It was released as a single and disappeared.
In fact, the Blaze album sprung no hits despite the inclusion of the interesting Upstairs Downstairs, another song by hit-writer Graham Gouldman who wrote For Your Love for the Yardbirds and Bus Stop for the Hollies (both of which HH's also covered) and whose No Milk Today had been one of the Hermits' more creditable songs.
To call their version of Kenny Jones' string-embellished Don't Go Out in the Rain Sugar a hit – as some have done – is really stretching it: it wasn't even released as a single in Britain and just got into the US top 20, quite a dump after their previous top 20 and top 10 chart-botherers.
The cheerful Herman style – he was now closer to 20 than 15 when the band started – was pushed back for songs (like Busy Line) which had a more melancholy and introspective feel.
But that was of no interest to their pop audience, or even smart folks who'd already written them off as pop cottonwool, like Freddie and the Dreamers a kind of gimmick act.
Few former fans would want to hear Herman/Peter – the wonky tooth long gone – singing the Stephens-Carter song One Little Packet of Cigarettes or the more adult Last Bus Home: “You've walked out of the in-crowd with a girl you've just met for a little late-night living on your own . . .”.
Few very young teens want their pop heroes to grow up to become actual adults and take away the innocence of their youth. Bands like the Beatles were rare in that regard.
So for the little girls who loved Peter Noone just two years before – as in later generations with stars like David Cassidy – there was nothing on the Blaze album for them, even if they heard it . . . which most didn't.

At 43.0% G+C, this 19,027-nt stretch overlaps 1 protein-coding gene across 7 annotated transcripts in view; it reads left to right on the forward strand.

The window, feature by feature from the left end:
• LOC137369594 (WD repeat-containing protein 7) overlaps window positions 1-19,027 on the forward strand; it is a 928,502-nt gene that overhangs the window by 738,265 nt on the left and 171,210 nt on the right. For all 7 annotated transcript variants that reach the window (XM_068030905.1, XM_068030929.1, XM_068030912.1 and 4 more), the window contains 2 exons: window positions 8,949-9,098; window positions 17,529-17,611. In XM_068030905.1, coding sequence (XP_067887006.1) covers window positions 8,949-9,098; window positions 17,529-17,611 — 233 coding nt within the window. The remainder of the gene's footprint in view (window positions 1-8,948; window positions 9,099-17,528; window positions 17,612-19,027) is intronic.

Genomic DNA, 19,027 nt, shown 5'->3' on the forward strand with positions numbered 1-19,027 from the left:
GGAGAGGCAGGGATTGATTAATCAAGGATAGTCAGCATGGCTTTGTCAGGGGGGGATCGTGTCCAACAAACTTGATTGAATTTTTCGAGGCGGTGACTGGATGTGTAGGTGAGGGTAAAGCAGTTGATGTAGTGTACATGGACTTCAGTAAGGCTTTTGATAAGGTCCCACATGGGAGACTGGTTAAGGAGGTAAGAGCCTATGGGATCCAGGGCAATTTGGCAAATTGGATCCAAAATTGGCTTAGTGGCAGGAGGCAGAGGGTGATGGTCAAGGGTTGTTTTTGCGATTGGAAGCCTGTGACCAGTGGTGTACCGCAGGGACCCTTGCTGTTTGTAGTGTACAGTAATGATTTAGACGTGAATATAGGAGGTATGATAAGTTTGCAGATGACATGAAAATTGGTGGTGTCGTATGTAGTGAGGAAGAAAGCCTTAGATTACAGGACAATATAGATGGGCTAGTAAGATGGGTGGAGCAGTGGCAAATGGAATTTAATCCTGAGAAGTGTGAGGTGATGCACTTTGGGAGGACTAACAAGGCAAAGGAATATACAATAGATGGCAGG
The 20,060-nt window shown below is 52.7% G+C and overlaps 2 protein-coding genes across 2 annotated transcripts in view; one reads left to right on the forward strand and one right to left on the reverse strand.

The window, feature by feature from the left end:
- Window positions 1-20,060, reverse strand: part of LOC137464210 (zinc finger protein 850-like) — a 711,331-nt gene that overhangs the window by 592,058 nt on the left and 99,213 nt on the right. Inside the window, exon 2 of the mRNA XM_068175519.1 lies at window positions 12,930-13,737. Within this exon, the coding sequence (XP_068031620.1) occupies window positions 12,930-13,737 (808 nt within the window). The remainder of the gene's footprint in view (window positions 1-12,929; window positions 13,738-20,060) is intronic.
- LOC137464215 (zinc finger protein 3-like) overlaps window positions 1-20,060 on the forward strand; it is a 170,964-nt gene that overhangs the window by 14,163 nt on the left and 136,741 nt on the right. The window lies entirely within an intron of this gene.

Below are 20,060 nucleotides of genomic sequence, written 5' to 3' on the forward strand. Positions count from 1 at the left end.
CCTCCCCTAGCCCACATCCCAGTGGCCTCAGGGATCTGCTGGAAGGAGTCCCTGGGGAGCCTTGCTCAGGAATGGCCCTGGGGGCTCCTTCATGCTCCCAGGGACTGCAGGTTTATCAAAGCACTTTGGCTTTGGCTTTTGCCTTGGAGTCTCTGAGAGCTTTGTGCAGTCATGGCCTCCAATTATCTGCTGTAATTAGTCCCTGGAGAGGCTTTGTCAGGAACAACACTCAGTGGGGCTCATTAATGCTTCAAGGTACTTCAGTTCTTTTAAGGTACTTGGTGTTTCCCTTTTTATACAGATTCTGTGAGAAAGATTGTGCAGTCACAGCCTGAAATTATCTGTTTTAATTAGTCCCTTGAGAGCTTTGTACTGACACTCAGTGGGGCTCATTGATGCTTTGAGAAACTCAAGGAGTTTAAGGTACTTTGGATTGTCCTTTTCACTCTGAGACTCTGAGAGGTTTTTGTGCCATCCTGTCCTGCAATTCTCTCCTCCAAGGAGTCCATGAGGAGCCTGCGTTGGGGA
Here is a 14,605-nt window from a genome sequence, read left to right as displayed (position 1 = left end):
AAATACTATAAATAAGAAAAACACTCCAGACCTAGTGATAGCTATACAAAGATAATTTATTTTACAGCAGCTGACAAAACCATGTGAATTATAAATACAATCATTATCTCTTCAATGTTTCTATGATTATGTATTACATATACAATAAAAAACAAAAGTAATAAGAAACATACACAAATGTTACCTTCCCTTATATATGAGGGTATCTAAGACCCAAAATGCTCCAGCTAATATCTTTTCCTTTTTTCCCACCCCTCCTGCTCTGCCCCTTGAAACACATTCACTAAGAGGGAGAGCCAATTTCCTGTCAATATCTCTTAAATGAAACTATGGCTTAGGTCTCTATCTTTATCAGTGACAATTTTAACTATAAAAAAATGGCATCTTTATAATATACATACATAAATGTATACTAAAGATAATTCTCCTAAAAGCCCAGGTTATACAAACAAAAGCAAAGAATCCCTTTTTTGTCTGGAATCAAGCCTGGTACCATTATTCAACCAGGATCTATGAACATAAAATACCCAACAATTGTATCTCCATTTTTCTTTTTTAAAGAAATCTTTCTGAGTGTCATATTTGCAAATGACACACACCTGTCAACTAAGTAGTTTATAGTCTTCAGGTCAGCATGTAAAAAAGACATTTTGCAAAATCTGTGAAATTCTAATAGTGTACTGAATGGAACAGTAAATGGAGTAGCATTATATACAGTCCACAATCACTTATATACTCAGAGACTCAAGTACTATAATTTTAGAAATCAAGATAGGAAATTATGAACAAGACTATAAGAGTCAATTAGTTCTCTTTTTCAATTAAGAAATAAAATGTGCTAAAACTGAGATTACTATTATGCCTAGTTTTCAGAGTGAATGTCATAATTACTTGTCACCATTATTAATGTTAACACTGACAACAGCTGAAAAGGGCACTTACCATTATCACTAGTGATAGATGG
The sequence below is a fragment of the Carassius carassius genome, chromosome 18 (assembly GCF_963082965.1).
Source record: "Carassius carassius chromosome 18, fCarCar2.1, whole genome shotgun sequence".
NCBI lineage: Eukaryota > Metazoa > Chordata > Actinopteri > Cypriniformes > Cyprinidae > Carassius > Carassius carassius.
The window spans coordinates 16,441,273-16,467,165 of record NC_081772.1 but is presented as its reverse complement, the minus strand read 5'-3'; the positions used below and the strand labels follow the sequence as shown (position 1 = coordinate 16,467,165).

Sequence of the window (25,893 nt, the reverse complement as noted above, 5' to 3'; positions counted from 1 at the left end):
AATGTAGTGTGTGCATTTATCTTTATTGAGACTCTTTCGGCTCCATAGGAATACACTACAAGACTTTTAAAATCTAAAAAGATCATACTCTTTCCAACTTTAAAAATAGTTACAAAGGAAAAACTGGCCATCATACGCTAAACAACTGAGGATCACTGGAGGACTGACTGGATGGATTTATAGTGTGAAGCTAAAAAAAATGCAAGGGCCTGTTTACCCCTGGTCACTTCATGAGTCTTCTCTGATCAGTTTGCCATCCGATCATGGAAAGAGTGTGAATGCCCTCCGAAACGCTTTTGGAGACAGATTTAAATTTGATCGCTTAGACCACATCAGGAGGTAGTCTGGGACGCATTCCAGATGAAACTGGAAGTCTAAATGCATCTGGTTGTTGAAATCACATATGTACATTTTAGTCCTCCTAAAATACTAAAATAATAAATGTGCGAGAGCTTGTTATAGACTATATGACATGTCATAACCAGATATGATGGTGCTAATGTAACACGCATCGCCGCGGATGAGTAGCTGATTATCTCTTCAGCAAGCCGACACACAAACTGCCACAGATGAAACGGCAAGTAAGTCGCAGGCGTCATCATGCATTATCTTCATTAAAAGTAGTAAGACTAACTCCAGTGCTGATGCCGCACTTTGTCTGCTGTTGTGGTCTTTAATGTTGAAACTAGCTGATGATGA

But let's go back to that book The Perfect Collection to hear what contributor Mike McDowell (editor/publisher of Blitz) had to say about Blaze, the great disappearing album in different covers which closes with some strange voices and a smidgen of Lonnie Donegan's My Old Man's a Dustman.
McDowell wrote “If ever a band was perceptive enough to perform their autobiography, Blaze shines as the best example. The rhythm section of Green, Leckenby and [drummer] Whitwam soars throughout the recording”.
Aside from the awful tie-in soundtrack to Mrs Brown, it would be the last album Herman's Hermits made.
After being big pop stars just two years previous, they didn't exactly go out on a high.
Blaze, their best album, charted at 75 in the US . . . and not at all in their homeland.
Blaze was reissued on vinyl for Record Store Day in 2015 but the album does not appear on Spotify or at iTunes in its entirety. Many of the tracks appear broken up over compilations, but you can find the complete album on You Tube.